This section is from the book "Modern Buildings, Their Planning, Construction And Equipment Vol2", by G. A. T. Middleton. Also available from Amazon: Modern Buildings.
The Bench Screw, which is fixed near the end for holding the work, is sometimes of the old-fashioned pattern with wood screw and chock, but the type now generally used is the "Instantaneous grip" with metal jaws and screw. The Bench Stop is fixed for holding wood while being planed. It may consist of a wood block passing through the top, being raised or lowered as required and held in position by a wedge at the back, and having nails (usually three) fixed at the top and filed to chisel points, against which the wood is pressed; or special made metal stops may be fitted. These lie flush with the bench, and have a small plate with teeth which is raised or lowered by means of a screw.
A Panel Planing Board is a wide, perfectly true board, used for facing up panels and very thin boards. It is provided with screws driven nearly home, or small square hard-wood pegs as stops. It sometimes consists of a solid piece, and is sometimes framed and filled in with narrow widths to prevent casting.
Mitres are cut either on a mitre block or in a mitre box, illustrations of which are given in Fig. 84. There is also a Mitre-Shoot. The piece to be mitred is held in the angle of the block and sawn through, the saw running in the kerf in the block. It is then placed on the shoot and cleaned off with the block plane. The box mitre-shoot is used for large mouldings. Other forms of mitre-shoots are the "Donkey's Ear" and the "Screw Mitre-Shoot."
The Bench Hook shown in Fig. 85 is an appliance for holding the wood firmly while cutting shoulders, etc.
When framed work is glued up a proper Gluing-up Bench is used. This is merely a skeleton bench, having a middle rail with a sliding shoe, and a screw at one end. It is used for cramping the muntings when gluing up doors, the styles and all cross cramping being done with the ordinary joiner's cramp. Several sizes of these are generally provided for light or heavy work as required.
In addition to these, the joiner usually has several other devices of his own manufacture for gluing up and jointing, sketches of which are given in Fig. 86.
The Box Cleat is used for jointing wide stuff, or several narrow pieces may be put in together. Folding wedges are used to tighten up the joints. Double cleats are used for jointing boards, the sketch showing the method of using them. Iron Cleats are sometimes used instead of double cleats. They are very handy for small work, but when used for boards care must be exercised in wedging or the work may buckle, being only guarded on one side instead of on both as with double cleats. Small iron cramps used on the bench for holding several pieces of wood while setting out, or holding moulds, are found very useful. A common type is known as a G Cramp, a smaller one being a Thumb Cramp.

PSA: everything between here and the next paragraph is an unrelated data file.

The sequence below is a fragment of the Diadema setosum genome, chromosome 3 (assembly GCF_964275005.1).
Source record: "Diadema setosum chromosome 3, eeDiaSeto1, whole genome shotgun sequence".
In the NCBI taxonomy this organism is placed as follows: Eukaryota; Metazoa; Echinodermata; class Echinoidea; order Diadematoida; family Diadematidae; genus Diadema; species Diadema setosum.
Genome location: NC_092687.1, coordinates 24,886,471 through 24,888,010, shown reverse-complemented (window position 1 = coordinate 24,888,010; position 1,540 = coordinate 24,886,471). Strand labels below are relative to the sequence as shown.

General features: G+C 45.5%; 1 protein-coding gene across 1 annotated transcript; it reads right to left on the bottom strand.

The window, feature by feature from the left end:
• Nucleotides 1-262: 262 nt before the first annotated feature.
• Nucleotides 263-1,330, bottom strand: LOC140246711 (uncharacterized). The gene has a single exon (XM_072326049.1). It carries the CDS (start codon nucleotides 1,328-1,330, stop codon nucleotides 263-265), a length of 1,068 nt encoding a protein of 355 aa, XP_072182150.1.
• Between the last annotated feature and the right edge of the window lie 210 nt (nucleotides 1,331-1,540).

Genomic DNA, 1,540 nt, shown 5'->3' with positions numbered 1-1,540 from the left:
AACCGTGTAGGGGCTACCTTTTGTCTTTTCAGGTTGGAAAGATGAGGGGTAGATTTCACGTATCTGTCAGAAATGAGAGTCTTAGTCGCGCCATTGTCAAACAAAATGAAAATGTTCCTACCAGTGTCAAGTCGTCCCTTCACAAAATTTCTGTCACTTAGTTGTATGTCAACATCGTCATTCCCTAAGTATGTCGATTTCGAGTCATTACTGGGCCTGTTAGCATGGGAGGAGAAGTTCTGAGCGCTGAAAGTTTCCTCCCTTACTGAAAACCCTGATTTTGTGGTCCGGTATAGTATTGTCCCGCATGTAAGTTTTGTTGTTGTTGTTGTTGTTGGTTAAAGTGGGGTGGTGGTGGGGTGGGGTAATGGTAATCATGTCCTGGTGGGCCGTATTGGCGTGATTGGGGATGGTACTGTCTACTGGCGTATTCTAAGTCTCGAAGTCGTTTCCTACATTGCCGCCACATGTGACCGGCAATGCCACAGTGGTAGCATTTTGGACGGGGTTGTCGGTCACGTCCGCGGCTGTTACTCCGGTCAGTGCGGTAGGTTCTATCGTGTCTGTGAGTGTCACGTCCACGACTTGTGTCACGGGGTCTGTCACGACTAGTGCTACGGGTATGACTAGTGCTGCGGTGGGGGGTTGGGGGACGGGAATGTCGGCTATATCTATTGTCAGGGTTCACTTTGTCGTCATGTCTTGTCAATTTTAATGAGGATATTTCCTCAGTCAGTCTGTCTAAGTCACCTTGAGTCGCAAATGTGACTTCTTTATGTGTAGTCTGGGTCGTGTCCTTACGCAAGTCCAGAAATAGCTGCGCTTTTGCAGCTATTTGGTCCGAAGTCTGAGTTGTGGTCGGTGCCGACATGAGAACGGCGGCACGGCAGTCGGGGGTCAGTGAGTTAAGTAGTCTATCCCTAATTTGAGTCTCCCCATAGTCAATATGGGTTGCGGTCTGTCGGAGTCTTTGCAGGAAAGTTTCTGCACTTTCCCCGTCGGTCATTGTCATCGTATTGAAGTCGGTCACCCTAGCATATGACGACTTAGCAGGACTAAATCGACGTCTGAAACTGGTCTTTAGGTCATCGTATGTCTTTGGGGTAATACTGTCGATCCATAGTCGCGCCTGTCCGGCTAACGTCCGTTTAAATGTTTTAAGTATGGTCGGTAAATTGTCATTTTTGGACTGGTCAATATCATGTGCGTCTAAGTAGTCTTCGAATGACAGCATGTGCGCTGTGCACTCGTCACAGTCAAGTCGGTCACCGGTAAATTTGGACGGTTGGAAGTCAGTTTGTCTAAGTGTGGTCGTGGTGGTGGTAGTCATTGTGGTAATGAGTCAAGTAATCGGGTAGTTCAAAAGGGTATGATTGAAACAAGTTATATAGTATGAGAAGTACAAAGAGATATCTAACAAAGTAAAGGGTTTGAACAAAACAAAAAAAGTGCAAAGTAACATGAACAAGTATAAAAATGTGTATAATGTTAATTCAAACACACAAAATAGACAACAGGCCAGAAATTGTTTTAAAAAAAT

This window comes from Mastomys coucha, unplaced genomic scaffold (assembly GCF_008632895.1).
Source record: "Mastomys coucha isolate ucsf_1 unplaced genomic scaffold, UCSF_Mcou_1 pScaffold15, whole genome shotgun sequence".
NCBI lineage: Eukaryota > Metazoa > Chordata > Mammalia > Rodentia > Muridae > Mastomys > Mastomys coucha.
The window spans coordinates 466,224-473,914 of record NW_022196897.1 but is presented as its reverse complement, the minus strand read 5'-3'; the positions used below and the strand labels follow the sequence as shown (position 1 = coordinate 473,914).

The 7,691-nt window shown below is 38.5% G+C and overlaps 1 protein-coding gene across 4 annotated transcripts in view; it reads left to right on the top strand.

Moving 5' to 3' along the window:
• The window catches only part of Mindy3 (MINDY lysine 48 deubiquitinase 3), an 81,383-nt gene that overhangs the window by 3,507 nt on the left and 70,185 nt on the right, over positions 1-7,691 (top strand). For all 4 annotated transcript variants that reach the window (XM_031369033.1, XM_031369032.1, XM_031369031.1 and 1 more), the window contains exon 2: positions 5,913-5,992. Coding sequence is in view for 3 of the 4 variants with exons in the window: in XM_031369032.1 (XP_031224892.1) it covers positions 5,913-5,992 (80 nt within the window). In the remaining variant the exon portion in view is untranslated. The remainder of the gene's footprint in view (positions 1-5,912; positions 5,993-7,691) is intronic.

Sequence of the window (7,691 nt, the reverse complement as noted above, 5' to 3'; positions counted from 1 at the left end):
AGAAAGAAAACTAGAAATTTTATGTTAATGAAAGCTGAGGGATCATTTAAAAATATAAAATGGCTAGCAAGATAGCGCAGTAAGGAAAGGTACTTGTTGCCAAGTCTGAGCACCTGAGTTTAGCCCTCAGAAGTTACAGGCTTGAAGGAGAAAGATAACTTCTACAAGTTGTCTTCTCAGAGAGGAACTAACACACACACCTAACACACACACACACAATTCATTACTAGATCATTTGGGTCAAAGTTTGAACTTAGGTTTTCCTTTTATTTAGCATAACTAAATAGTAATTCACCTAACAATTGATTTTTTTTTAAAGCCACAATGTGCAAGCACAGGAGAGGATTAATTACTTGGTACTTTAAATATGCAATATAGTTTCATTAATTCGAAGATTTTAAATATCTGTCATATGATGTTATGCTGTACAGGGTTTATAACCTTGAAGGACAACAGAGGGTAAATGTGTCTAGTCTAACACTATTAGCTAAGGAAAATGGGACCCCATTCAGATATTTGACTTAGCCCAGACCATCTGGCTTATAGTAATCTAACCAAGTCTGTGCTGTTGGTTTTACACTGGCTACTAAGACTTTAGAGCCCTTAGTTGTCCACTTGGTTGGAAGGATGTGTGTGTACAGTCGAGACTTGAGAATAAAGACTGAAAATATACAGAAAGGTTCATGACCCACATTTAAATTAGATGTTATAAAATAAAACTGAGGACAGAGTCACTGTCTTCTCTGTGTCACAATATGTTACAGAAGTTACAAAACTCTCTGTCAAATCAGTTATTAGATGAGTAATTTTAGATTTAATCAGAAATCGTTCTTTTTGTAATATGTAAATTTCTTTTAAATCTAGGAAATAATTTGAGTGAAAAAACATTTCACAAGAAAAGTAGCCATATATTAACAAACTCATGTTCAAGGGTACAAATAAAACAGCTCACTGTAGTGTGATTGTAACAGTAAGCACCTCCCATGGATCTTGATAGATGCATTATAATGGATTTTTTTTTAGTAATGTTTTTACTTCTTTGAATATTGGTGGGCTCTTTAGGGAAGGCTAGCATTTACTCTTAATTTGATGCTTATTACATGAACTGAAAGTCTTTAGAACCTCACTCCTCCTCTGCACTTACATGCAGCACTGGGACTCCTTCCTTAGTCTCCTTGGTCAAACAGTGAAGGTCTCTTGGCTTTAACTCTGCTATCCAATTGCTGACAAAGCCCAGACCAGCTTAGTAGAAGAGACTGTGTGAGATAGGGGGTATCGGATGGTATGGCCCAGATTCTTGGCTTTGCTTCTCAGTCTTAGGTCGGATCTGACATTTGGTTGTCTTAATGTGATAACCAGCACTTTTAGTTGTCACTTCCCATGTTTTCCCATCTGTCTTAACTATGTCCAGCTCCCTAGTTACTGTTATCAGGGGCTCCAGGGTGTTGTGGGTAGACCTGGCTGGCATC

Glue is one of the joiner's ever present needs. The best glues are "Scotch" and "Russian," which are fish glues. The proper method of preparing is to dissolve it in water and heat in proper glue pot, which is double, having an inner receptacle for the glue and an outer one for water only. It is better if dissolved slowly, in cold water for preference, and heated gradually, the hotter the more effective. No dirt or grease must be allowed to get in, and freshly made glue is better than that which is reheated, as with each heating a certain proportion of its adhesive properties are volatilised, and it is subsequently weakened. The best form of glue pot is one in which the inner pot is perforated by small holes round near the top. These allow the steam from the outer pot to pass over the glue, maintaining a moist heat and preventing the glue hardening and caking round the edges. Glue is sometimes "Doctored" in various ways, although generally to its detriment from a "sticking" standpoint. About \ an ounce of potash bichromate to half a gallon of glue will render it waterproof, but it should not be used on walnut or mahogany. Two ounces of quicklime in 2 pints of glue answers very well except for mahogany and oak. The drying of glue may be hastened by the addition of a little finely powdered chalk, and if it is desired to hide the joint as far as possible by colouring the glue to match the wood, a very small quantity of pigment may be added. Dark glue stains may be removed by a little oxalic acid, but dark glue should not be used, for the clearer and more nearly transparent the glue in cake the better.
Glue should always be used as hot as possible, and in all gluing operations everything should be ready to hand, so that the work may be carried out speedily and without any delay. When gluing up a door, the wedges are all prepared and laid in readiness, the door is laid on the gluing-up bench and knocked apart, loose pieces resting across the bench to carry the styles and muntings. The tenons of muntings, and their mortises, are first glued, the latter with a Mortise Stick (Fig. 87), which is a wide thin piece of wood with several saw kerfs to hold the glue, and cramped to the rails as shown in the fixed cramp in bench being used. The mortises in styles and rail tenons are next glued, and the styles simultaneously knocked on and cramped, first across the middle, the wedges dipped in the glue and the middle rail wedged, the wedges being driven evenly and regularly. If one cramp is used it should be placed between the tenons; and if two, one on each side of the rail. The bottom rail is next cramped and wedged, and the top rail last. The outside wedges in the top and bottom rails should be driven slightly harder than the inside ones, so as to pinch the rail tightly against the shoulder of munting.